It is of the nature of desire not to be satisfied, and most men live only for the gratification of it.
I was born to be an explorer. There never was any decision to make. I coudn't be anything else and be happy,the desire to see new places, to discover new facts- the curiosity of life always has been a resistless driving force to me.
To me naturalization is just an obvious extension of what somebody in my position would desire anyway the right to vote and to legally participate in society the same as any other citizen. I am already as entrenched as any other citizen: I have a house and land with a debt of a quarter-million dollars; with a thirty-year loan I really cannot leave Japan Moreover, naturalization has knock-on benefits that suit a person with my personality. It will enable me to stand on my rights (yes, more than I do now!) with renewed vigor because I will indeed have more rights, as well as a firmer ground to demand even more (I can except myself from, say, this 'as a foreigner, you are a guest in our country so shut up' bullshit). And dare I say it? I would be able to participate in politics as a candidate if I so choose).
The true servants of God are not solicitous that He should order them to do what they desire to do, but that they may desire to do what He orders them to do.
There is another form of temptation, more complex in its peril. It originates in an appetite for knowledge. From this malady of curiosity are all those strange sights exhibited in the theatre. Hence do we proceed to search out the secret powers of nature (which is beside our end), which to know profits not, and wherein men desire nothing but to know.
In societies with fewer opportunities for amusement, it was also easier to tell a mere wish from a real desire. If, in order to hear some music, a man has to wait for six months and then walk twenty miles, it is easy to tell whether the words, "I should like to hear some music," mean what they appear to mean, or merely, "At this moment I should like to forget myself." When all he has to do is press a switch, it is more difficult. He may easily come to believe that wishes can come true.
You wonder about her crime. She was condemned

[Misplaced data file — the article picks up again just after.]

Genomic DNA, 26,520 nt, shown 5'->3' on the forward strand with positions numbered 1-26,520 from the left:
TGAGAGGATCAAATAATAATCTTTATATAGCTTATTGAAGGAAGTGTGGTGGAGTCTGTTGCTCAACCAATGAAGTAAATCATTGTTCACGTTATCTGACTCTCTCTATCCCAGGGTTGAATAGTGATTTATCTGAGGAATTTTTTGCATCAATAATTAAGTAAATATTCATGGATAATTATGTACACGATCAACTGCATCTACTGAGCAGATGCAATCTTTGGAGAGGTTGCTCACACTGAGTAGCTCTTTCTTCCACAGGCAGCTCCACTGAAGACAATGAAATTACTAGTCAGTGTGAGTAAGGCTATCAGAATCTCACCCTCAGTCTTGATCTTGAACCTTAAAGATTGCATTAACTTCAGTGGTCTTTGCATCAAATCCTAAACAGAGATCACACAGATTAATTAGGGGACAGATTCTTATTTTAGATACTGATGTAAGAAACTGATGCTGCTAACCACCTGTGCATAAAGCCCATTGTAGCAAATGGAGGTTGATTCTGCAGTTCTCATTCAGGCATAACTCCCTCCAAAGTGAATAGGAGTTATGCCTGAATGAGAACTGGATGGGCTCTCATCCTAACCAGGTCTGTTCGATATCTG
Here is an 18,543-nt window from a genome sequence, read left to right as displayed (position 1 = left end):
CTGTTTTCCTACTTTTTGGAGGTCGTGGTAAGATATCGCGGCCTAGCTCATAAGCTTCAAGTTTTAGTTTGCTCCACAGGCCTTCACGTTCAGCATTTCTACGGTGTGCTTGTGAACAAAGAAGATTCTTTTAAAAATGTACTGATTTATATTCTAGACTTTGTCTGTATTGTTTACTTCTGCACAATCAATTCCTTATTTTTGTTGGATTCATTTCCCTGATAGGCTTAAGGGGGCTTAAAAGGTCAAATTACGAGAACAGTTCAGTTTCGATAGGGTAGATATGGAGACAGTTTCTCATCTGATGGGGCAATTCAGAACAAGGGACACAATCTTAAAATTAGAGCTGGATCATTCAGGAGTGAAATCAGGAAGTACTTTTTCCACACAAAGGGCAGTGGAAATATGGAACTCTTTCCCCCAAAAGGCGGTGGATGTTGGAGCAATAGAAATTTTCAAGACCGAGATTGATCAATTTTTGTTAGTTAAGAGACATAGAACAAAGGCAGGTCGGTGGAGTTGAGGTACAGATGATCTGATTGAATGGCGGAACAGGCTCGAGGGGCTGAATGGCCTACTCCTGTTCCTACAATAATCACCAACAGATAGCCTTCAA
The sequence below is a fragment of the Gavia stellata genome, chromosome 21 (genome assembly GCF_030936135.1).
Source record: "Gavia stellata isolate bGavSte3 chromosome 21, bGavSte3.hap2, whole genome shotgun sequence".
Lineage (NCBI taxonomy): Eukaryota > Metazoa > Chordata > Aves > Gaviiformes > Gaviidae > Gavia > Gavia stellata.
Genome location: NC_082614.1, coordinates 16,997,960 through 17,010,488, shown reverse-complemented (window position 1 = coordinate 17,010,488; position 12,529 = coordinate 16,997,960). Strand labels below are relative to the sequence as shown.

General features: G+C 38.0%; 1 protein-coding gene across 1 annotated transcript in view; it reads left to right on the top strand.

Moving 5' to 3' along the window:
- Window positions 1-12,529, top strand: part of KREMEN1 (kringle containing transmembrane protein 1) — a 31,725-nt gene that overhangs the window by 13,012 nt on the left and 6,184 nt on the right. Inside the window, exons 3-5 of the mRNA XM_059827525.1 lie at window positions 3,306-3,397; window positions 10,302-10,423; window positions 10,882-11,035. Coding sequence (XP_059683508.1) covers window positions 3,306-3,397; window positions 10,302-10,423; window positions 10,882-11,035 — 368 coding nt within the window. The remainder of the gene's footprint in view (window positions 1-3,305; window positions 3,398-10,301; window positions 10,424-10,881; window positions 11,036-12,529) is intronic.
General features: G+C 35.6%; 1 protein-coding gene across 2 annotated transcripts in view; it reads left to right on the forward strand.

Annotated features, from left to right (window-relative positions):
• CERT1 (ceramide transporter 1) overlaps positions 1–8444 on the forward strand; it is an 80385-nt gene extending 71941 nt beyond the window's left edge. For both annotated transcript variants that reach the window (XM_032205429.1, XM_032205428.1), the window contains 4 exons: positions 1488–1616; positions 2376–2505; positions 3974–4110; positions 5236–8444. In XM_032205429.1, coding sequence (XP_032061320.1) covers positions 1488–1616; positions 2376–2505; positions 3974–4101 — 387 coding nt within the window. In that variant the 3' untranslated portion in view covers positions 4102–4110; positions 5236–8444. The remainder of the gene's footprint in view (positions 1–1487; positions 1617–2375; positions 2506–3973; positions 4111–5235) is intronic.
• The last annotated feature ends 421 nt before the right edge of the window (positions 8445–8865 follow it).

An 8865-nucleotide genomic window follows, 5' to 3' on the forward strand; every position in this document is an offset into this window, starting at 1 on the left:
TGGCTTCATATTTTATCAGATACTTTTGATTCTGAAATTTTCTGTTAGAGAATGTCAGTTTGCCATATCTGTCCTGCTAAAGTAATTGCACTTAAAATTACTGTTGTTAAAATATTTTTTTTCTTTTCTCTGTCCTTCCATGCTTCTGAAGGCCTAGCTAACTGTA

to death for stealing clothes from her employer, from
the wife of her employer. She wished to make herself
more beautiful. This desire in servants was not legal.
He was not condemned to death, freedom awaited.
The effort necessary to remain uncorrupted in an environment where fear is an integral part of everyday existence is not immediately apparent to those fortunate enough to live in states governed by the rule of law. Just laws do not merely prevent corruption by meting out impartial punishment to offenders. They also help to create a society in which people can fulfil the basic requirements necessary for the preservation of human dignity without recourse to corrupt practices. Where there are no such laws, the burden of upholding the principles of justice and common decency falls on the ordinary people. It is the cumulative effect on their sustained effort and steady endurance which will change a nation where reason and conscience are warped by fear into one where legal rules exist to promote man's desire for harmony and justice while restraining the less desirable destructive traits in his nature.
The quintessential revolution is that of the spirit, born of an intellectual conviction of the need for change in those mental attitudes and values which shape the course of a nation's development. A revolution which aims merely at changing official policies and institutions with a view to an improvement in material conditions has little chance of genuine success. Without a revolution of the spirit, the forces which produced the iniquities of the old order would continue to be operative, posing a constant threat to the process of reform and regeneration. It is not enough merely to call for freedom, democracy and human rights. There has to be a united determination to persevere in the struggle, to make sacrifices in the name of enduring truths, to resist the corrupting influences of desire, ill will, ignorance and fear.
When we have passed beyond enjoyings, then we shall have Bliss. Desire was the helper; Desire is the bar.
The desire is thy prayers; and if thy desire is without ceasing, thy prayer will also be without ceasing. The continuance of your longing is the continuance of your prayer.
Too much aggression and work will move what you desire further away.